The Consumer Financial Protection Bureau (CFPB) has ordered real estate firm RealtySouth to pay a $500,000 penalty for inadequate disclosures that could leave consumers unaware of their rights to choose service providers during the home-buying process. The practices identified by the CFPB's investigation illegally benefited TitleSouth LLC, an affiliated company owned by the same holding company that owns RealtySouth.
"Disclosures give consumers the power to make informed financial decisions, and buying a house is among the biggest financial decisions most people ever make," said CFPB Director Richard Cordray. "The Consumer Bureau will continue to take action against companies that attempt to modify disclosures and keep consumers in the dark."
The Bureau charged that RealtySouth violated the Real Estate Settlement and Practices Act (RESPA), which protects consumers during the home-buying process by prohibiting kickbacks for referrals of real estate settlement services. RealtySouth's preprinted form purchase contracts, which its agents provided to homebuyers preparing to make an offer on a home, either explicitly directed or suggested that title and closing services be conducted by its affiliate, TitleSouth.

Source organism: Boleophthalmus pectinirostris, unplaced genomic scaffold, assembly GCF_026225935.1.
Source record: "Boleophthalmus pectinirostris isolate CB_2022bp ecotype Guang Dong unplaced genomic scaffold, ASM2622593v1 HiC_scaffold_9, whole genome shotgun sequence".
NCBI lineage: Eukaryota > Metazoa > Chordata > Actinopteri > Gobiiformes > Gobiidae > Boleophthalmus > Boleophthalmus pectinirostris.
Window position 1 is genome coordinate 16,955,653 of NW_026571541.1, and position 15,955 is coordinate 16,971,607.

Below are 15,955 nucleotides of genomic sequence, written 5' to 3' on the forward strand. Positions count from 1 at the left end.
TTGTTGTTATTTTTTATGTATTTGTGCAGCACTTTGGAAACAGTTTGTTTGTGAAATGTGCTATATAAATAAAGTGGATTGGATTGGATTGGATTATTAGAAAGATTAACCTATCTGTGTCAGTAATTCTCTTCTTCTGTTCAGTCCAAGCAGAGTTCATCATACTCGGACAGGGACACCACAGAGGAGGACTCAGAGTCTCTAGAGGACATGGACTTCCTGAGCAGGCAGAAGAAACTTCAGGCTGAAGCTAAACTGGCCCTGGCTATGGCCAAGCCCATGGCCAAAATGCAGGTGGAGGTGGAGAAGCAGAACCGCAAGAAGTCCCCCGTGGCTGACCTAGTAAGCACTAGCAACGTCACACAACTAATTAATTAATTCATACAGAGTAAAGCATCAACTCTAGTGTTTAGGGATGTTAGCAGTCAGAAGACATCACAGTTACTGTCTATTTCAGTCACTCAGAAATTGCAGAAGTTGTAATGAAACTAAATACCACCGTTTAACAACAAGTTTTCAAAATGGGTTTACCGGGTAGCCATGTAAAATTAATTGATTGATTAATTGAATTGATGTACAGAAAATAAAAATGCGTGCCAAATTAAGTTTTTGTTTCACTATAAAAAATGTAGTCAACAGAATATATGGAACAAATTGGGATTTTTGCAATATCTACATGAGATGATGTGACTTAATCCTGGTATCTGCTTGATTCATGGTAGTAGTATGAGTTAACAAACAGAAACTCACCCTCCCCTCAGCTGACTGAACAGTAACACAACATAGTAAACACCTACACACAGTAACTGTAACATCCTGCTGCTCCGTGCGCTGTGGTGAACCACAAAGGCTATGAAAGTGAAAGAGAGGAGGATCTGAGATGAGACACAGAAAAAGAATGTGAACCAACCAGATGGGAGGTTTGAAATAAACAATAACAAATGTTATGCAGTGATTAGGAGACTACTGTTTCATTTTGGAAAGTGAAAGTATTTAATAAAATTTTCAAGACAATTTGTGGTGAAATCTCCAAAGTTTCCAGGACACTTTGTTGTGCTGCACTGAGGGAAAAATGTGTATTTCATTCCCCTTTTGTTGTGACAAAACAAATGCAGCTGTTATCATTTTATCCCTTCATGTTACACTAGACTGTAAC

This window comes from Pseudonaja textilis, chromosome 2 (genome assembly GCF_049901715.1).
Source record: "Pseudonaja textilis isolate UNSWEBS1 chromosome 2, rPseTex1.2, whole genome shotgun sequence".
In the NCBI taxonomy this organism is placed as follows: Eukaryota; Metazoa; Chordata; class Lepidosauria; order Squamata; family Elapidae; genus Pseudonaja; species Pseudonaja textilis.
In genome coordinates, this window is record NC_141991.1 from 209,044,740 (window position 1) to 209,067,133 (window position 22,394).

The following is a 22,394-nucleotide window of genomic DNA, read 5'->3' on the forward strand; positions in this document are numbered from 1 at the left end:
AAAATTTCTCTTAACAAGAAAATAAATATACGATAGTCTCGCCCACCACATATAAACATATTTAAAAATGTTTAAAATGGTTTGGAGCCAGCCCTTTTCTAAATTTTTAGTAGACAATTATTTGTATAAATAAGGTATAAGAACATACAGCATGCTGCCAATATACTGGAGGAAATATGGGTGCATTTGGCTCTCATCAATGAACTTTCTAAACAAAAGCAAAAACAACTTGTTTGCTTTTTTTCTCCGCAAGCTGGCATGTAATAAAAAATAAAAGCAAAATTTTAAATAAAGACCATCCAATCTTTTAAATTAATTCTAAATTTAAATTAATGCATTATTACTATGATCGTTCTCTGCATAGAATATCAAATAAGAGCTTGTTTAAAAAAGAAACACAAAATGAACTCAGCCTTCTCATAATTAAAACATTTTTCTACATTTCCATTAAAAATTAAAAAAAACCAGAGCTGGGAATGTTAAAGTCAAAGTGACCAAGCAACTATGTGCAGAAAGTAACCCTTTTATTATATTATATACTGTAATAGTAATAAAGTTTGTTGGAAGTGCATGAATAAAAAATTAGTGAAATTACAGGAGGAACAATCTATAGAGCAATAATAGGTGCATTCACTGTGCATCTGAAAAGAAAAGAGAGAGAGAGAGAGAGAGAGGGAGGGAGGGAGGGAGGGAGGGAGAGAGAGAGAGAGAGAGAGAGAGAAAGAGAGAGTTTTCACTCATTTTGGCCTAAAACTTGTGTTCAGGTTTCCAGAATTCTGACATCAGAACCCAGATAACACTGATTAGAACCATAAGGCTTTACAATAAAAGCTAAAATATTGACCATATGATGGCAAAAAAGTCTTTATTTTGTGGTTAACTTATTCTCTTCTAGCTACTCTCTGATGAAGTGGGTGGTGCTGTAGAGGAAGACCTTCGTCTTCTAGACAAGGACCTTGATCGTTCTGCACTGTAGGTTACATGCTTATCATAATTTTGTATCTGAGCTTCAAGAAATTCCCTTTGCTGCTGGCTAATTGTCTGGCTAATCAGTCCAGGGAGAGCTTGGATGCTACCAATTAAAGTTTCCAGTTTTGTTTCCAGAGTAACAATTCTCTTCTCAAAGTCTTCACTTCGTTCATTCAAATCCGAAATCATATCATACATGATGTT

While RESPA allows real estate companies to refer their customers to affiliated businesses, the law requires them to provide consumers an "Affiliated Business Arrangement"(ABA) disclosure that clearly states their right to shop around for a better price and that they are not required to use the affiliated company. The disclosure RealtySouth gave consumers did not comply with the law; it did not properly highlight consumers' rights, and the required language was buried in a section of text that also made marketing claims about the company's prices.
The case was referred to the CFPB by the Department of Housing and Urban Development. RealtySouth changed its disclosure forms immediately after being contacted by the CFPB.
Under the terms of the consent order, RealtySouth will pay a civil penalty of $500,000, ensure that its disclosures comply with RESPA, and ensure that its training materials emphasize that its agents cannot require the use of affiliates.